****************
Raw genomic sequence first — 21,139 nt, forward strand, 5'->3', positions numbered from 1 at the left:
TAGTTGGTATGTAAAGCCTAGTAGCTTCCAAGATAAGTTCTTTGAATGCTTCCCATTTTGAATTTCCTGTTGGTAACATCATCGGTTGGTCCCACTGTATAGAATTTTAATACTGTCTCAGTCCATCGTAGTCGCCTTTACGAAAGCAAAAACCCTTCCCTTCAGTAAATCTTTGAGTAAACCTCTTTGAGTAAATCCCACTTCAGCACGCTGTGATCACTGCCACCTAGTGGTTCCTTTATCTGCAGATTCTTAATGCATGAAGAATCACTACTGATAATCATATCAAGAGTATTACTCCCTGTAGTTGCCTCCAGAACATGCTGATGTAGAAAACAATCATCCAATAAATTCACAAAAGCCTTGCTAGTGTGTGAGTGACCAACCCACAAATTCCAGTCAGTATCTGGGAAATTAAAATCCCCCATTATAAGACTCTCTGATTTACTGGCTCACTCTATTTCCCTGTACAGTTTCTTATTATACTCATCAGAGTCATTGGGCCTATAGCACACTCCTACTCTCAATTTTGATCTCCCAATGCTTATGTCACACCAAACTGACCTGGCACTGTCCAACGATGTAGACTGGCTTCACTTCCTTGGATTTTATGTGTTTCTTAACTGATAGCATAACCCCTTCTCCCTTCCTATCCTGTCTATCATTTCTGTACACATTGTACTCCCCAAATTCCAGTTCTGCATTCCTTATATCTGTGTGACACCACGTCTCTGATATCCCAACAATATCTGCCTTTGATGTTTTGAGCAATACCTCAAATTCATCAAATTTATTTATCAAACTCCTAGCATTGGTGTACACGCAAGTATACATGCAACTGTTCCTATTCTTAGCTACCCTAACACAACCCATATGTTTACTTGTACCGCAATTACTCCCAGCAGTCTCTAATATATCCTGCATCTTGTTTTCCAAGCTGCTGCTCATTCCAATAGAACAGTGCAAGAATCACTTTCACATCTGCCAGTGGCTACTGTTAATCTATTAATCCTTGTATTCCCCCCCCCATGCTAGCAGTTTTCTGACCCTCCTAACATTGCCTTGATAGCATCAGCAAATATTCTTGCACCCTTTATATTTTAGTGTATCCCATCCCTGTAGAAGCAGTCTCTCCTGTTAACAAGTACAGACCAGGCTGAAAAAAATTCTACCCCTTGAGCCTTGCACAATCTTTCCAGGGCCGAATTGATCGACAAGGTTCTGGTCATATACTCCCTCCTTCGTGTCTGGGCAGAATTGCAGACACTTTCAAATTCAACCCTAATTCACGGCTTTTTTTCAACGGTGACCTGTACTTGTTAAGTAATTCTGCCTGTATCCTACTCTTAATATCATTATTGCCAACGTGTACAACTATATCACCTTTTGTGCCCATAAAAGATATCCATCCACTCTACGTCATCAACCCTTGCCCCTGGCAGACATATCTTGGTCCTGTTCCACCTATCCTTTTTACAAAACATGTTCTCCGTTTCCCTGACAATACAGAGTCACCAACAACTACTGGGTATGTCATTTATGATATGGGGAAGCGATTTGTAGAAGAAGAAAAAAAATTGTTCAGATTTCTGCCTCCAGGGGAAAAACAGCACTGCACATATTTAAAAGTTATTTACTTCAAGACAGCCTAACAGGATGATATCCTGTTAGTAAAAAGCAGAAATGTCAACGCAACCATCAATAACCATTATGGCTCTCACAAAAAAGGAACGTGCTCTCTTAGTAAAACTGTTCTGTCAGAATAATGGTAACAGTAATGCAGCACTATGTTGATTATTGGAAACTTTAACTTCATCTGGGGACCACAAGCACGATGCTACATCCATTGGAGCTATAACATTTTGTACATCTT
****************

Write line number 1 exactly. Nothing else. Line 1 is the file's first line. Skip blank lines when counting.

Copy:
Raw genomic sequence first — 21,139 nt, forward strand, 5'->3', positions numbered from 1 at the left: